Are All Right
Family values come in all flavors, as is demonstrated by writer/director
Lisa Cholodenko (High Art, Laurel Canyon) in this subtle but moving
peace of modern American storytelling.
to be confused with the late-70s The Who concert documentary, The Kids
Are Alright, this film is a quiet slice of life about an aging couple
coming to terms with their long-term relationship and their rebellious teens
as their oldest daughter prepares to move off to college.
only thing is, this aging couple is lesbian.
that it matters much. Other than a few occasional nods to the women’s
sexuality, this could be any family. In fact, the greatest of the film’s
many strengths is the way they show a lesbian couple so matter-of-factly
that any potential stigmas just seem petty.
is a family drama. The fact that there are two moms and no dad doesn’t
really matter all that much.
yet, as it turns out, it matters a whole hell of a lot.
Years earlier, they had decided they wanted children, so each ended up going
to a sperm bank and being inseminated a few years apart. However, wanting
the children to have the same bloodline, each mother used the same sperm
daughter is turning 18. The son is 15.
Suddenly the boy wants to meet the man who was responsible for giving them
life, even though no one in the family has ever met him – and it turns out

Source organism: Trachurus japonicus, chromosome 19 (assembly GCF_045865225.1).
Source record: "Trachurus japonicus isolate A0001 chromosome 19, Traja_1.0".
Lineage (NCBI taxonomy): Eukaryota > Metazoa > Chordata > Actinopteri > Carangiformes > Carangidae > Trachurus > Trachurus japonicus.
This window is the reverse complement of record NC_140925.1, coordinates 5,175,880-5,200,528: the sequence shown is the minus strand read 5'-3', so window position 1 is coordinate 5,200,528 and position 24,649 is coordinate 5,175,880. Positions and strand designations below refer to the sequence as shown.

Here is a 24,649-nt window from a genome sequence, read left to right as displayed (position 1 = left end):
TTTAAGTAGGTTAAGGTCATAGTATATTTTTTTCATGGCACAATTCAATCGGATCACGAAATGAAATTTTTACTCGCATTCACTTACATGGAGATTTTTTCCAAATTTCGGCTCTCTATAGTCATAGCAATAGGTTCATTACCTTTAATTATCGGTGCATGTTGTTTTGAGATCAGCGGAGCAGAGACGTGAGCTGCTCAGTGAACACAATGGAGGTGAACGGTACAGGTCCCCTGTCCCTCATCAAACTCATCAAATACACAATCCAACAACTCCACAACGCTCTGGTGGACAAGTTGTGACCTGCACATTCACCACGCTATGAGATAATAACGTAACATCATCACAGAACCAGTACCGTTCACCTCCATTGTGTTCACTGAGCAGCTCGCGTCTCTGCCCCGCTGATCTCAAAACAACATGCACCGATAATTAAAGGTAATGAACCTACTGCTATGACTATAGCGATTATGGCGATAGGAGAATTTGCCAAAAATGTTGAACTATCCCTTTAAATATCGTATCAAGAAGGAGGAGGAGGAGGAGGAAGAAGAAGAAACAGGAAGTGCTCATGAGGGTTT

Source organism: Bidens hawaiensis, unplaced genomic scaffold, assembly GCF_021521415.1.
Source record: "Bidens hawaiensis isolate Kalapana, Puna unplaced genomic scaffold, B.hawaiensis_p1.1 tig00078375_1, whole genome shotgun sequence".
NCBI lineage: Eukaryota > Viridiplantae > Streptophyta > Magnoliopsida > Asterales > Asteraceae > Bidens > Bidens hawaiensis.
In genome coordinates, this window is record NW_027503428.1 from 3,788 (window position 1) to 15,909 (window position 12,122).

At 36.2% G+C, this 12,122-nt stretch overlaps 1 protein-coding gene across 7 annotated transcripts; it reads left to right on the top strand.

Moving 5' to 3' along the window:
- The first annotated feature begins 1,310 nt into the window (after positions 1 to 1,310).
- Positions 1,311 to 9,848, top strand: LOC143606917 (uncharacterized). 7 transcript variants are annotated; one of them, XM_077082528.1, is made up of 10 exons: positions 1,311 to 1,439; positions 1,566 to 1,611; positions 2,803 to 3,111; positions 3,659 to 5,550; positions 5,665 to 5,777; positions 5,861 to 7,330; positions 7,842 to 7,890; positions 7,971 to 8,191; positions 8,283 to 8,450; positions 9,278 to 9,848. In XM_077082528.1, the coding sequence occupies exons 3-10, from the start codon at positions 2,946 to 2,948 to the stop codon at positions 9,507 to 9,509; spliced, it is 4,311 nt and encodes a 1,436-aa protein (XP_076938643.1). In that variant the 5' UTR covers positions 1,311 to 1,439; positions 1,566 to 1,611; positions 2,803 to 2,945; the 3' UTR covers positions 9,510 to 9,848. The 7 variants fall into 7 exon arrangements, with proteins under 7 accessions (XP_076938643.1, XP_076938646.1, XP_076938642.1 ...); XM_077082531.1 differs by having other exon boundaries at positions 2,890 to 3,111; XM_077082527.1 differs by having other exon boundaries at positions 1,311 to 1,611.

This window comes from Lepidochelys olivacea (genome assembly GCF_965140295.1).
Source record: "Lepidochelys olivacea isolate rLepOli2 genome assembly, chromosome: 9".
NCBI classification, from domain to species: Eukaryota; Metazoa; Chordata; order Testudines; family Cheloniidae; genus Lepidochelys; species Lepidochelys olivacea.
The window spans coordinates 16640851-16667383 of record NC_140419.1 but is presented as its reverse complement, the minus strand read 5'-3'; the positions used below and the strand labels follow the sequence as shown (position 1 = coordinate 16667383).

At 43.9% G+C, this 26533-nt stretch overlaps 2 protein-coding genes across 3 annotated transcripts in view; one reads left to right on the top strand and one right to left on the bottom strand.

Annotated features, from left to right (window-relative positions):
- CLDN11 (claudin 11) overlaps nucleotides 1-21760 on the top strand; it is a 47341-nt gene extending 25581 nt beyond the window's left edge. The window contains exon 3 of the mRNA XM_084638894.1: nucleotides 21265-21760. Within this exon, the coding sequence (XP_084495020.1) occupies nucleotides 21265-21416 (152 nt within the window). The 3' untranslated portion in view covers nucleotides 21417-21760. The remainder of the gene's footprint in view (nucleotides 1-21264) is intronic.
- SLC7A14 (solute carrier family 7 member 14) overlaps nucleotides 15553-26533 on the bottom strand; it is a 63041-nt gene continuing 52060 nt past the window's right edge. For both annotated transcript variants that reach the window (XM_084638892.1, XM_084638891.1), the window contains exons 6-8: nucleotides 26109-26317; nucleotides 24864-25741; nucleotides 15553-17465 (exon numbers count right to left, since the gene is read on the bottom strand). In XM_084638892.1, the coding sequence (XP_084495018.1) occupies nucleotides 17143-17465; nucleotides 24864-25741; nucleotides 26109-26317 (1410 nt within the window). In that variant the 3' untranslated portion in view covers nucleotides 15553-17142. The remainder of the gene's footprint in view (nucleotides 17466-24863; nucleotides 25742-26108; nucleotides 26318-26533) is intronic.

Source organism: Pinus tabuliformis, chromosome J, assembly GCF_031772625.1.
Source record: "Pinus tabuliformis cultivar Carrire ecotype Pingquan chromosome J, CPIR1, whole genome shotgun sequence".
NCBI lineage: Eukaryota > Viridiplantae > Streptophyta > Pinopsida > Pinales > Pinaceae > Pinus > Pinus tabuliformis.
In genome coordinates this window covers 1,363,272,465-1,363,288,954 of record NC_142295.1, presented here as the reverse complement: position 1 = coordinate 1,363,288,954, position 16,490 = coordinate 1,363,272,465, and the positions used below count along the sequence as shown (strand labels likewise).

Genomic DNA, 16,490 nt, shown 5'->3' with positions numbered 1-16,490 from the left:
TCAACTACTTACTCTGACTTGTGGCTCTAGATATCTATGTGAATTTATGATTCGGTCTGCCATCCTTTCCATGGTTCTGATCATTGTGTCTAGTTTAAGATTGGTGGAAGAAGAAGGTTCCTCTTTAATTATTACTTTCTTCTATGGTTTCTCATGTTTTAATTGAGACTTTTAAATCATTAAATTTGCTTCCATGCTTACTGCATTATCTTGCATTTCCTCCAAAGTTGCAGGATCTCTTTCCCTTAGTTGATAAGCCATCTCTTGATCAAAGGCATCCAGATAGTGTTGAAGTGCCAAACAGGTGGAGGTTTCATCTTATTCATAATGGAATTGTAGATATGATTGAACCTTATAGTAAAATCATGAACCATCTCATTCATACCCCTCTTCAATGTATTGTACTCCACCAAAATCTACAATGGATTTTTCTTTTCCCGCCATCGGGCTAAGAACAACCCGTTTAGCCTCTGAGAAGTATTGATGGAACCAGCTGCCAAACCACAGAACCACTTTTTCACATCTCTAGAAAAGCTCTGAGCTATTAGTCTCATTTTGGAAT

the guy had no clue his sperm was ever used at all.
moms, being liberal sorts, say it’s all right even though it is freaking
them out a bit. The dad turns out to be a low-key and good natured guy who
runs a natural foods restaurant. The kids meet and befriend him. He tries to
ingratiate himself into the whole family, but only goes about opening up
some wounds that were closer to the surface than any of them knew.
description may fool you into believing that The Kids Are All Right
is a bit depressing, but nothing could be further from the truth. The film
is funny, wise, and compassionate towards all of its characters.
acting is superb, as Annette Bening and Julianne Moore as the couple, Mark
Ruffalo as the donor and Mia Wasikowska and Josh Hutcherson as the kids all
show the subtle shadings and deep emotions of these fascinating characters.
the characters make some smart moves, some stupid mistakes and above all are
wonderfully recognizably human. It is rare for a film to completely connect
to the human condition in the way that this one does – which definitely
makes it worth seeking out on its limited release.
Whether you believe in gay marriage or are violently opposed really doesn’t
matter. The Kids Are All Right is not a political film. It has no
agenda. It is just showing a trying period for one American family. In
fact, the decision to not frame this film as a lesbian film may cause this
film to casually subvert stereotypes and prejudices in a way that a more
militantly gay film would not be able to pull off.
and Jules aren’t a gay couple. They are just a couple. And their story is
as endlessly fascinating as that of any family.
year is only half-way done, but I don’t think that it is too out of line to
predict that The Kids Are All Right will make it on a whole hell of a
lot year’s best films lists. Deservedly so.
Jay S. Jacobs
Copyright ©2010 PopEntertainment.com.
All rights reserved. Posted: July 9, 2010.